When Leaders Lament

Chauffeuring children to frequent doctor’s appointments, therapy, and extracurricular activities; spending hours reteaching school material to two children, working nearly twice as many hours as I was getting paid for, attempting to support my mother during her chemotherapy from hundreds of miles away, while simultaneously doing all the things necessary for a church planter’s wife had taken it’s toll.

I was at the end of my rope—willing to hand over a third of my hard-earned salary every week to purchase one day of help.

I scrolled through the profiles of women willing to clean my home and fold my laundry. I searched for an older woman, one who would be well acquainted with the rhythms of a family. I looked for kind, understanding eyes. I looked for someone who might come to care about my family instead of just working for us. And then my heart broke. I realized that even after several years in our new city I still had little to no support system. I realized I was attempting to hire a substitute mom.

All the grief and bitterness I had been pushing down for the past three years of relentless, low-grade suffering broke loose. Anger spewed everywhere.

I felt like Naomi in Ruth chapter 1. I wanted my name to be ‘Bitter.’ I wanted the world to know how I felt and that it was God who had made me feel that way. “It is not fair!” I literally screamed into my husband’s shoulder, “I have given everything to God and still He crushes me!”

I just wanted to be able to hire some help without having to suffer another blow to my heart, but that’s not what God wanted. He wanted to break me—temporarily—and force me to pour out all the bitterness and grief I had been letting accumulate, causing me to keep Him at a skeptical distance.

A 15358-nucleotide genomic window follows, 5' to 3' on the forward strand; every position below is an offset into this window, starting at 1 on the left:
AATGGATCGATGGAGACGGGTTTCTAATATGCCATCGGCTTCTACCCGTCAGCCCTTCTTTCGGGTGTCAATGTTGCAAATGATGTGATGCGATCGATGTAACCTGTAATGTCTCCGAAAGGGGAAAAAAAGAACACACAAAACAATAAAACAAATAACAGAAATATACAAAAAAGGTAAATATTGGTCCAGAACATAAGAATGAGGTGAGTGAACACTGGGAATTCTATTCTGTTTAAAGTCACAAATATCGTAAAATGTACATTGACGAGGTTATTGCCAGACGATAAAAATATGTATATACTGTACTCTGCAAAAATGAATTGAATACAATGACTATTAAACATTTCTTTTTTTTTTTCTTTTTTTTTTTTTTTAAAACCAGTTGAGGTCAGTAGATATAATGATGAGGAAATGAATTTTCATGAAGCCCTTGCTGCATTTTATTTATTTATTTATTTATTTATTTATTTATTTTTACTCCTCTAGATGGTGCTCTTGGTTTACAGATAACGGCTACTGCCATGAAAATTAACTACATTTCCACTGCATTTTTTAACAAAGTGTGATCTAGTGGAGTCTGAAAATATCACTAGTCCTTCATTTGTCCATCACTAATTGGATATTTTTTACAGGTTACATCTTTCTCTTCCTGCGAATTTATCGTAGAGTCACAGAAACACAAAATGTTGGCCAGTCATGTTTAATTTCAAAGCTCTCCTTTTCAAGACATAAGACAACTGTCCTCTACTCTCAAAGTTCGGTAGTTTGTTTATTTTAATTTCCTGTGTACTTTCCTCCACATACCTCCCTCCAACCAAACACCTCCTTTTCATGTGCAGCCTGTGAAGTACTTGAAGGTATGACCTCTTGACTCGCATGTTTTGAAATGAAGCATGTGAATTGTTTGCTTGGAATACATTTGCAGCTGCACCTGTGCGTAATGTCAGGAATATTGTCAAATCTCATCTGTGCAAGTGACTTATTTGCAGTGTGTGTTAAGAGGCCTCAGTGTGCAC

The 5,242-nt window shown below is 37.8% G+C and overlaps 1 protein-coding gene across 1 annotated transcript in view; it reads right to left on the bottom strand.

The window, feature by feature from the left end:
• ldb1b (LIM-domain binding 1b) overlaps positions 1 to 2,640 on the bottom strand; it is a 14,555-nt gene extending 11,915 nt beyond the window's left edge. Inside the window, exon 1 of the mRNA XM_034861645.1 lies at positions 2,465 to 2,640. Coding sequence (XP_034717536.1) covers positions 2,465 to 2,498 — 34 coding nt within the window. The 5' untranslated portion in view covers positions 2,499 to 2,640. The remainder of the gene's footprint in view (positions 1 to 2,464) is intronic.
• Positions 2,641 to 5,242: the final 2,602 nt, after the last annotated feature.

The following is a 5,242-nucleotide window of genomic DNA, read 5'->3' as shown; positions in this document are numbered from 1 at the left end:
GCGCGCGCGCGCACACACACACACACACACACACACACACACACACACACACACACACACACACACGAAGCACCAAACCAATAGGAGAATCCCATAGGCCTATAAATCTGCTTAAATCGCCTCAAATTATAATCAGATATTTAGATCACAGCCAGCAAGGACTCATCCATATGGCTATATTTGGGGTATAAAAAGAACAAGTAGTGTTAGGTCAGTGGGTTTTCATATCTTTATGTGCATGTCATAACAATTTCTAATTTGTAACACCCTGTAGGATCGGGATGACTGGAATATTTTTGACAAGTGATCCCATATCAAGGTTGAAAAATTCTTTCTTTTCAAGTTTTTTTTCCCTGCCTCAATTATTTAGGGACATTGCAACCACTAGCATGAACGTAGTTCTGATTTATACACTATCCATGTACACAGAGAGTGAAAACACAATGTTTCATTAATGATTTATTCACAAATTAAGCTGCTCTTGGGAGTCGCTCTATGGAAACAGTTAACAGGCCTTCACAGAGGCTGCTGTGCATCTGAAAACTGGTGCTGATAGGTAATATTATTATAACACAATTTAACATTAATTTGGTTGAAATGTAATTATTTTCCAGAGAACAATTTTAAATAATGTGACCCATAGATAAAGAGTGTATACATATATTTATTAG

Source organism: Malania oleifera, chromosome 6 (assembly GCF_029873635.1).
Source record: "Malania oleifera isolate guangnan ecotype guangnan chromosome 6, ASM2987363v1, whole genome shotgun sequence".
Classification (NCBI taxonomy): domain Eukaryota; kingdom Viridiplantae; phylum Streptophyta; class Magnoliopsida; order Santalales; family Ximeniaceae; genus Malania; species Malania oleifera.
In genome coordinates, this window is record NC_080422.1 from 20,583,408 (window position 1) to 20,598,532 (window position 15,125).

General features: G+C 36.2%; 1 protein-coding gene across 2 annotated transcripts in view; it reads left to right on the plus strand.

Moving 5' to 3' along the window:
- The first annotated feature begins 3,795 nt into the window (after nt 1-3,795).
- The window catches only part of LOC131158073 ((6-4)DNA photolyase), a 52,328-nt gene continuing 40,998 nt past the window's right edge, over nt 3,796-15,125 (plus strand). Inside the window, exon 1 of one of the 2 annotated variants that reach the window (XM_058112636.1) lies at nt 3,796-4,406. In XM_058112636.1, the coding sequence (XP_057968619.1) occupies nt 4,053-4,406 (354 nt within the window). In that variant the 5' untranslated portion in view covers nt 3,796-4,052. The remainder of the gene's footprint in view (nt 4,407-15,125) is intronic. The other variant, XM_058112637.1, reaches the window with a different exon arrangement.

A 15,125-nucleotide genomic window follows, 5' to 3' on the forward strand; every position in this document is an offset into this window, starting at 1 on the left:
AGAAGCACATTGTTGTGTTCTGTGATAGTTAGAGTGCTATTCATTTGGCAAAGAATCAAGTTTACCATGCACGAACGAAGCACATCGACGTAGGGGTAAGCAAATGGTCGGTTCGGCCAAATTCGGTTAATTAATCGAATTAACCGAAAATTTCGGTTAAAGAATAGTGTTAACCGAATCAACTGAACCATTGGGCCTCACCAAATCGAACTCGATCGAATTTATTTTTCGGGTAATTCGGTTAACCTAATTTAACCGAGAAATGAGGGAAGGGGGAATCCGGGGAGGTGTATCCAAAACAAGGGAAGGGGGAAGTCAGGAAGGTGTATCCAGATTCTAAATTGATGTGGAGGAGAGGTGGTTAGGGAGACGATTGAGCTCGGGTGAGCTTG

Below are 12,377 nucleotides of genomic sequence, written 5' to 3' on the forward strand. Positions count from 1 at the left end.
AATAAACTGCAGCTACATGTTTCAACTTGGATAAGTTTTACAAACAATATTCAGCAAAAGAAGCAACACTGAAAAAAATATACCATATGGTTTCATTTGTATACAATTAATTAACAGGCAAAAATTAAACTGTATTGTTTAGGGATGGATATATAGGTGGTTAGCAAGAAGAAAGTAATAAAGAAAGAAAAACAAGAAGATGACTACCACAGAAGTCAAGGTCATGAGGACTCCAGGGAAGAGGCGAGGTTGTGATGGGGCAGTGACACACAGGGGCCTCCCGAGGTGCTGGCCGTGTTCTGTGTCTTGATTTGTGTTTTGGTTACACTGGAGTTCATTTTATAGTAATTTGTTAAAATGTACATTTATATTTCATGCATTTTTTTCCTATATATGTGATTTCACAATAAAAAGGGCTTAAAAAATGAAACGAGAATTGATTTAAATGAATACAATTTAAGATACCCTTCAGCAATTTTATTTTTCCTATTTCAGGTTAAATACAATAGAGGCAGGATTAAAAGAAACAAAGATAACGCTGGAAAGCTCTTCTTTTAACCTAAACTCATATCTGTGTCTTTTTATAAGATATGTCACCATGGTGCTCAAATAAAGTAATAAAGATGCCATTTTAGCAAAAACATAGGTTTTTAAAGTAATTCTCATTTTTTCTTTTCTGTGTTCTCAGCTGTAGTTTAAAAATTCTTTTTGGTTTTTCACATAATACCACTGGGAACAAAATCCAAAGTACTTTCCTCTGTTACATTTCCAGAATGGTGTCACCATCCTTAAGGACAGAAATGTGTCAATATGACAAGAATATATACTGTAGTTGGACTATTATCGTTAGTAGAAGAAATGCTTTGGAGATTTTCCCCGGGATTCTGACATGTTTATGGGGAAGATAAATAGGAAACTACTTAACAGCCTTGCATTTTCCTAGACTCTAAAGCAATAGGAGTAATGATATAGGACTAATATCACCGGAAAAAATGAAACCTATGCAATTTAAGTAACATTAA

Suffering brings feelings you’ve hidden into the light. Suffering saps the emotional energy out of you, leaving little capability to suppress old, hidden grief. Suffering exposes where you truly stand and where there are weak points in your theology. As much we hate to hear it, suffering serves a purpose and, in my case, it served to force me out of a strained relationship where I was skeptical of God’s goodness and into a terrible night of heart-wrenching, yet healing, lament. God knew I needed to lament more than I needed a housekeeper.

While my methods were not entirely holy, there is grossly overlooked power in lament. In contradiction to over a third of the Psalms, most faith communities seem to feel that airing a complaint against God is either a lack of faith, sin, or both.

Paul E Miller in A Loving Life eloquently clears up our misgivings about lament by stating, “What is broken or out of balance is not the lament but the world. Motivated by clear seeing, a lament reacts to the the mismatch between hope and reality, between heaven and earth.”

Not only is a lament an act of faith but possibly even a responsibility of leaders. Richard Beck says inthis article,: “In failing to give voice to lament, as we see with the Psalms, we’ve given our faith communities an unrealistic expectation of what it feels like to be in relationship with God.”

As leaders we need to acknowledge that sometimes being in relationship with God hurts, and communicate that sometimes our knowledge of God’s sovereignty—of His power to keep suffering at bay—makes the pain we feel intensify for a time. If we hide that pain and never express confusion over God’s ordering of events, don’t we set others up for feeling isolated and full of shame when they experience those feelings?

Lamenting during suffering can be a tool for modeling a healthy response to the brokenness of our world to those observing our walk with the Lord. When we lament in a Biblical way we show other believers that:

  • God can handle our feelings. Precisely, because He is steadfast and loving—two things we tend to doubt during our suffering.
  • Community is a proper and healing place for sorrow. Those we air our laments to are often those who respond as God’s hands and feet in bringing us comfort. Paul Miller points out that when Boaz told Ruth, “You must not go back empty-handed to your mother-in-law,” it was likely in response to her public lament that God had brought her back to Bethlehem “empty.” God, through Boaz, answers Naomi’s lament.
  • Leaders feel. Believers need to know that those who lead them are moved by life’s troubles, are hurt by sin, and need community just like any other Christian.

In the end my lament made plain to myself and my husband that I was not nearly as spiritually healthy as I was projecting. It set us both into action and created change. And I felt honest with God again. I may have still been mad and confused but at least lament brought me near Him.

Suffering does hurt and it’s acceptable, Biblical, and healthy to show it through lament.

Published April 18, 2016